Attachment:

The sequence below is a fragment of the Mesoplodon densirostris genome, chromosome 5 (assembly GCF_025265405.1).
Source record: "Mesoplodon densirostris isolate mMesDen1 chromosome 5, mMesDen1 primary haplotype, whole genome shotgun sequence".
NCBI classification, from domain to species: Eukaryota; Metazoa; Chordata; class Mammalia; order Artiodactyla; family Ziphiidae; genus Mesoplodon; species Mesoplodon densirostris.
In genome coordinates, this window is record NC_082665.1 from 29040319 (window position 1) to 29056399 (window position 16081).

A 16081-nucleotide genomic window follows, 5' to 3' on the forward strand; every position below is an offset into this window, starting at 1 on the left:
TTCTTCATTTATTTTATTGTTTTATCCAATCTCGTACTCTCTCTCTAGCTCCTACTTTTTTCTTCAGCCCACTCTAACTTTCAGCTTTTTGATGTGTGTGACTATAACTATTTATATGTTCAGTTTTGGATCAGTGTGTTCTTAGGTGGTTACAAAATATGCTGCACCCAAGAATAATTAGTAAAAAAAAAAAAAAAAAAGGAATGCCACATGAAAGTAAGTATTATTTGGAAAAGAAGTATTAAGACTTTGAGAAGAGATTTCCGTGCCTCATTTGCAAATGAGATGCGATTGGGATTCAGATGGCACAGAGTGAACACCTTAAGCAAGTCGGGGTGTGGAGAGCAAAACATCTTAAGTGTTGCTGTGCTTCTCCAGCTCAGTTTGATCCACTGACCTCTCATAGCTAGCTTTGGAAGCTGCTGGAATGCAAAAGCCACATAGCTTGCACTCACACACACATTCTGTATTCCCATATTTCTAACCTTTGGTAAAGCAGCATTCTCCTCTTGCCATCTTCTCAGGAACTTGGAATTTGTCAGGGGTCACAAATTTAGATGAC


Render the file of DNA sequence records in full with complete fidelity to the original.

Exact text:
The sequence below is a fragment of the Mesoplodon densirostris genome, chromosome 5 (assembly GCF_025265405.1).
Source record: "Mesoplodon densirostris isolate mMesDen1 chromosome 5, mMesDen1 primary haplotype, whole genome shotgun sequence".
NCBI classification, from domain to species: Eukaryota; Metazoa; Chordata; class Mammalia; order Artiodactyla; family Ziphiidae; genus Mesoplodon; species Mesoplodon densirostris.
In genome coordinates, this window is record NC_082665.1 from 29040319 (window position 1) to 29056399 (window position 16081).

A 16081-nucleotide genomic window follows, 5' to 3' on the forward strand; every position below is an offset into this window, starting at 1 on the left:
TTCTTCATTTATTTTATTGTTTTATCCAATCTCGTACTCTCTCTCTAGCTCCTACTTTTTTCTTCAGCCCACTCTAACTTTCAGCTTTTTGATGTGTGTGACTATAACTATTTATATGTTCAGTTTTGGATCAGTGTGTTCTTAGGTGGTTACAAAATATGCTGCACCCAAGAATAATTAGTAAAAAAAAAAAAAAAAAAGGAATGCCACATGAAAGTAAGTATTATTTGGAAAAGAAGTATTAAGACTTTGAGAAGAGATTTCCGTGCCTCATTTGCAAATGAGATGCGATTGGGATTCAGATGGCACAGAGTGAACACCTTAAGCAAGTCGGGGTGTGGAGAGCAAAACATCTTAAGTGTTGCTGTGCTTCTCCAGCTCAGTTTGATCCACTGACCTCTCATAGCTAGCTTTGGAAGCTGCTGGAATGCAAAAGCCACATAGCTTGCACTCACACACACATTCTGTATTCCCATATTTCTAACCTTTGGTAAAGCAGCATTCTCCTCTTGCCATCTTCTCAGGAACTTGGAATTTGTCAGGGGTCACAAATTTAGATGAC